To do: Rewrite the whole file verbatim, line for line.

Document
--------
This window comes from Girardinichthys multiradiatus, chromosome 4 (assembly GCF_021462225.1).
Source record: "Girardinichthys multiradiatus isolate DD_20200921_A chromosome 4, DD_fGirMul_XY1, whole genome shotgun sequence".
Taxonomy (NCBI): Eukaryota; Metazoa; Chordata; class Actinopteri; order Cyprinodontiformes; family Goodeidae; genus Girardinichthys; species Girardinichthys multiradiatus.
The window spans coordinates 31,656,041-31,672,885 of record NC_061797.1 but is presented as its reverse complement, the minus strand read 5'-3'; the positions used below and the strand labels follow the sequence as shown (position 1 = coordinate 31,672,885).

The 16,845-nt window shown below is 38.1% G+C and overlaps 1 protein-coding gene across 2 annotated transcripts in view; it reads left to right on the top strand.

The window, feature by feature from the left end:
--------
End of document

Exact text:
This window comes from Girardinichthys multiradiatus, chromosome 4 (assembly GCF_021462225.1).
Source record: "Girardinichthys multiradiatus isolate DD_20200921_A chromosome 4, DD_fGirMul_XY1, whole genome shotgun sequence".
Taxonomy (NCBI): Eukaryota; Metazoa; Chordata; class Actinopteri; order Cyprinodontiformes; family Goodeidae; genus Girardinichthys; species Girardinichthys multiradiatus.
The window spans coordinates 31,656,041-31,672,885 of record NC_061797.1 but is presented as its reverse complement, the minus strand read 5'-3'; the positions used below and the strand labels follow the sequence as shown (position 1 = coordinate 31,672,885).

The 16,845-nt window shown below is 38.1% G+C and overlaps 1 protein-coding gene across 2 annotated transcripts in view; it reads left to right on the top strand.

The window, feature by feature from the left end: